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Ann Skeet (@leaderethics) is the senior director of leadership ethics at the Markkula Center for Applied Ethics. Views are her own.
Big Tech companies Facebook and Amazon are working to undermine Federal Trade Commission chair Lina Khan on the basis of ethics. They have both filed petitions claiming that Khan’s scholarly paper on Amazon demonstrates that she has “prejudged the outcomes of the matters.” Her work so capably highlights the ethical issues that digital platform companies have fostered. Last week four Democratic lawmakers wrote a letter to Andy Jassy, CEO of Amazon, and Mark Zuckerberg, Facebook’s CEO, indicating their support of Khan’s ability to dig into those issues.
In her paper, Khan reframes consumer welfare beyond pricing to include the protection of markets that are truly competitive. She demonstrates in her work an uncanny ability to ask the right questions, a key skill for an FTC commissioner. Khan asks if our current legal framework can account for the realities of dominant firms willing to sacrifice profits for growth, as growth at scale creates network effects that give them market dominance, including the ability to collect data on their competitors.
Khan also asks if there are conflicts of interest inherent in digital platforms, an argument the tech companies are now trying to deftly turn back on her. In case that doesn’t work, Republican lawmaker Gus Bilivaki is willing to try another approach, one used frequently against women, saying she “should still work in a collegial manner,” suggesting she has a personality flaw rather than using the legitimate power of her office.
Undeterred, Khan is doing things a little differently than previous FTC chairs. She’s held two public meetings this far, which the Wall Street Journal noted were the first in decades. Transparency and ethics tend to be positively correlated, unless confidential information is being released inappropriately.
The tech companies are hoping to confuse the public about the difference between bias and expertise. Without a prior engagement in matters for or against tech companies, she has no conflicts based on relationships, no personal or financial ties to these companies or any other digital platform company.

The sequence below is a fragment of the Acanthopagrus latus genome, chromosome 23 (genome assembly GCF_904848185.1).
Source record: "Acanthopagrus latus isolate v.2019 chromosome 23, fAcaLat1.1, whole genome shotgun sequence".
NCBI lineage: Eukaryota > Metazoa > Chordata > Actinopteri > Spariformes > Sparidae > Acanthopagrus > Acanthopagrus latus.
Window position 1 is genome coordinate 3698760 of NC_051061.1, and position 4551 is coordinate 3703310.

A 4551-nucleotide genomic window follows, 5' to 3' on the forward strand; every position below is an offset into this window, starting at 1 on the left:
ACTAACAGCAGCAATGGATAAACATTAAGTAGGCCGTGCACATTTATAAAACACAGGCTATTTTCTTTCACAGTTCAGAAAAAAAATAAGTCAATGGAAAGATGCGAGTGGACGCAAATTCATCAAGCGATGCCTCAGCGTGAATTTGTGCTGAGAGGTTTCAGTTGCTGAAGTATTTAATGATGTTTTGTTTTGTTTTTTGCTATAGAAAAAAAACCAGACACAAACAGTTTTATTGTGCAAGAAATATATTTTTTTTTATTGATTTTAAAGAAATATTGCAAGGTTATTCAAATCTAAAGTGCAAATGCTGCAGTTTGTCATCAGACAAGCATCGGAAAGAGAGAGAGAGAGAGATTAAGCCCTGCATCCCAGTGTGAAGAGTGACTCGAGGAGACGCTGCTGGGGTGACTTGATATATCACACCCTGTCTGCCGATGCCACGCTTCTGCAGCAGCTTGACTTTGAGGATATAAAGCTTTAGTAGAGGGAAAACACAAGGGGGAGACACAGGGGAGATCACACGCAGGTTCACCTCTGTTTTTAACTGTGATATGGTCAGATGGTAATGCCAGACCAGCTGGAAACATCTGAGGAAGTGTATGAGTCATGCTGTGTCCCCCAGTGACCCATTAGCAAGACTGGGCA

What she does have is a lot of knowledge of the subject matter and how the law might be updated to better serve markets and consumers. For the lawyers in the audience, legal minds and precedent agree. As the lawmakers write, “To argue that federal ethics laws preclude Chair Khan from exercising her expertise is illogical and inconsistent with the plain language of the relevant statutes and the FTC ethics officials’ interpretations of recusal requirements.”
As it turns out, Khan has some things in common with the tech CEOs trying to water down her influence. She is, at 32, relatively young to hold such a position and thus poised to disrupt an industry or create fresh industry norms. Mark Zuckerberg, five years older than Khan, was far younger when he did just that with Facebook’s creation.
Rather than volley theatrically, the companies who have repeatedly said they welcome regulation should act like it. They should work to provide the FTC and congress with as much as possible about their companies and how they make decisions and accept two realities of political life in a capitalist democracy. First, politicians will understandably act in the interests of their constituents. A Pew Center report published in July 2021 indicated over half of Americans support increased regulation of technology companies. Sixty-eight percent feel that technology companies have too much power and influence in the economy and in a refreshing show of bipartisanship, that included majorities in both major political parties. Second, economists and policy makers dating back to Adam Smith have understood that healthy regulation is a market reality. If this weren’t the case, business schools wouldn’t offer a course like Managing in a Regulated Environment, which I took in business school.
I have confidence in people’s abilities to work through dilemmas and resolve them. We should move past some scholars’ arguments about the dangers of revisiting Section 230 of the Telecommunications Act of 1996, attempting to improve it to serve consumers more effectively today now that conditions have changed in the past 25 years. To do so would demonstrate American innovation beyond the technology sector, something we should welcome as a sign of a healthy capitalist democracy.